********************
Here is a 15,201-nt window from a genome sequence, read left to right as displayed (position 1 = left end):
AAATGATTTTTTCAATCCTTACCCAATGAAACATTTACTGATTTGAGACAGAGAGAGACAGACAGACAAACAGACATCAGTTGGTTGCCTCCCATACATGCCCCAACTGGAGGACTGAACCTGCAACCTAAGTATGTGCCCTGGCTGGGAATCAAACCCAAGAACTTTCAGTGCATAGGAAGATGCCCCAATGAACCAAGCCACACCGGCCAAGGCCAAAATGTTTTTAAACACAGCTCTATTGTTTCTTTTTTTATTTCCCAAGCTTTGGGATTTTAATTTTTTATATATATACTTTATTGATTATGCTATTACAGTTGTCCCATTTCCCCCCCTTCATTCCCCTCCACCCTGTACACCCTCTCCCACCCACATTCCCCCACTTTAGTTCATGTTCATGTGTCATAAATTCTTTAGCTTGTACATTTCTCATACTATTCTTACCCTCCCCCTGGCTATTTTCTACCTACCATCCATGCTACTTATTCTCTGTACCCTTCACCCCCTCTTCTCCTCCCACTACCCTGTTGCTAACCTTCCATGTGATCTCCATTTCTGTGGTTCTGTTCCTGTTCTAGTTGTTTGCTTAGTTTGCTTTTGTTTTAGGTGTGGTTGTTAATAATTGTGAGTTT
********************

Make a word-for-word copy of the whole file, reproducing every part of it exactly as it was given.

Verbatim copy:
Here is a 15,201-nt window from a genome sequence, read left to right as displayed (position 1 = left end):
AAATGATTTTTTCAATCCTTACCCAATGAAACATTTACTGATTTGAGACAGAGAGAGACAGACAGACAAACAGACATCAGTTGGTTGCCTCCCATACATGCCCCAACTGGAGGACTGAACCTGCAACCTAAGTATGTGCCCTGGCTGGGAATCAAACCCAAGAACTTTCAGTGCATAGGAAGATGCCCCAATGAACCAAGCCACACCGGCCAAGGCCAAAATGTTTTTAAACACAGCTCTATTGTTTCTTTTTTTATTTCCCAAGCTTTGGGATTTTAATTTTTTATATATATACTTTATTGATTATGCTATTACAGTTGTCCCATTTCCCCCCCTTCATTCCCCTCCACCCTGTACACCCTCTCCCACCCACATTCCCCCACTTTAGTTCATGTTCATGTGTCATAAATTCTTTAGCTTGTACATTTCTCATACTATTCTTACCCTCCCCCTGGCTATTTTCTACCTACCATCCATGCTACTTATTCTCTGTACCCTTCACCCCCTCTTCTCCTCCCACTACCCTGTTGCTAACCTTCCATGTGATCTCCATTTCTGTGGTTCTGTTCCTGTTCTAGTTGTTTGCTTAGTTTGCTTTTGTTTTAGGTGTGGTTGTTAATAATTGTGAGTTT